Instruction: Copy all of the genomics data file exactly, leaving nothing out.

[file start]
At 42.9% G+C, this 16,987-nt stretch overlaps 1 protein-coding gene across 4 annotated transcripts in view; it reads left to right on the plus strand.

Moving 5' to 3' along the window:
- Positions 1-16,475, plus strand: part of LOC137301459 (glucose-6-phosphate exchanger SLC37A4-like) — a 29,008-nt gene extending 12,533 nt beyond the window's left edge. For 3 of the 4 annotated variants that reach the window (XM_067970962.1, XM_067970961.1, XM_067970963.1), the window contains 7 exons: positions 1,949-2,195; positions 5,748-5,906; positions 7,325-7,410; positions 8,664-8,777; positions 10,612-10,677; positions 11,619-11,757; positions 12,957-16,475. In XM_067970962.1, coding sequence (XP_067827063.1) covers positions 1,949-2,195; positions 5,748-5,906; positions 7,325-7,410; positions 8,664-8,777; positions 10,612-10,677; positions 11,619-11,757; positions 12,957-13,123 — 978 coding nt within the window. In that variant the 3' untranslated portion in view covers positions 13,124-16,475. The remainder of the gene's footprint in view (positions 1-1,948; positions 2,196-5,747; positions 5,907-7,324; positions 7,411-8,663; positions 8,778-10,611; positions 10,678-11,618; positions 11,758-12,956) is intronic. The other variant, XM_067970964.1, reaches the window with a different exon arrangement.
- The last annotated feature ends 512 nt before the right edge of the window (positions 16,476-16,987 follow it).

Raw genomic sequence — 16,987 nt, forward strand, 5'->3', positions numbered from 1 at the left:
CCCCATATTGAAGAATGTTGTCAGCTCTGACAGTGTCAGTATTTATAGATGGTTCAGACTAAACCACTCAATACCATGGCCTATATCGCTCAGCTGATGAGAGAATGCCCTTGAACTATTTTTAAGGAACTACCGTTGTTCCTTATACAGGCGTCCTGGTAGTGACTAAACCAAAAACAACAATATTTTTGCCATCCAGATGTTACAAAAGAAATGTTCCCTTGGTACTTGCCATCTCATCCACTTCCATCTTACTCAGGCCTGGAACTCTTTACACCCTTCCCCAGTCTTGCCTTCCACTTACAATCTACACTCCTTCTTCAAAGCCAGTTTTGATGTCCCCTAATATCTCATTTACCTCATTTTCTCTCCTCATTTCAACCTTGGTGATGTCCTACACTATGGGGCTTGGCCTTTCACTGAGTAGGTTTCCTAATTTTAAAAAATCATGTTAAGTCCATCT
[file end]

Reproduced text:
At 42.9% G+C, this 16,987-nt stretch overlaps 1 protein-coding gene across 4 annotated transcripts in view; it reads left to right on the plus strand.

Moving 5' to 3' along the window:
- Positions 1-16,475, plus strand: part of LOC137301459 (glucose-6-phosphate exchanger SLC37A4-like) — a 29,008-nt gene extending 12,533 nt beyond the window's left edge. For 3 of the 4 annotated variants that reach the window (XM_067970962.1, XM_067970961.1, XM_067970963.1), the window contains 7 exons: positions 1,949-2,195; positions 5,748-5,906; positions 7,325-7,410; positions 8,664-8,777; positions 10,612-10,677; positions 11,619-11,757; positions 12,957-16,475. In XM_067970962.1, coding sequence (XP_067827063.1) covers positions 1,949-2,195; positions 5,748-5,906; positions 7,325-7,410; positions 8,664-8,777; positions 10,612-10,677; positions 11,619-11,757; positions 12,957-13,123 — 978 coding nt within the window. In that variant the 3' untranslated portion in view covers positions 13,124-16,475. The remainder of the gene's footprint in view (positions 1-1,948; positions 2,196-5,747; positions 5,907-7,324; positions 7,411-8,663; positions 8,778-10,611; positions 10,678-11,618; positions 11,758-12,956) is intronic. The other variant, XM_067970964.1, reaches the window with a different exon arrangement.
- The last annotated feature ends 512 nt before the right edge of the window (positions 16,476-16,987 follow it).

Raw genomic sequence — 16,987 nt, forward strand, 5'->3', positions numbered from 1 at the left:
CCCCATATTGAAGAATGTTGTCAGCTCTGACAGTGTCAGTATTTATAGATGGTTCAGACTAAACCACTCAATACCATGGCCTATATCGCTCAGCTGATGAGAGAATGCCCTTGAACTATTTTTAAGGAACTACCGTTGTTCCTTATACAGGCGTCCTGGTAGTGACTAAACCAAAAACAACAATATTTTTGCCATCCAGATGTTACAAAAGAAATGTTCCCTTGGTACTTGCCATCTCATCCACTTCCATCTTACTCAGGCCTGGAACTCTTTACACCCTTCCCCAGTCTTGCCTTCCACTTACAATCTACACTCCTTCTTCAAAGCCAGTTTTGATGTCCCCTAATATCTCATTTACCTCATTTTCTCTCCTCATTTCAACCTTGGTGATGTCCTACACTATGGGGCTTGGCCTTTCACTGAGTAGGTTTCCTAATTTTAAAAAATCATGTTAAGTCCATCT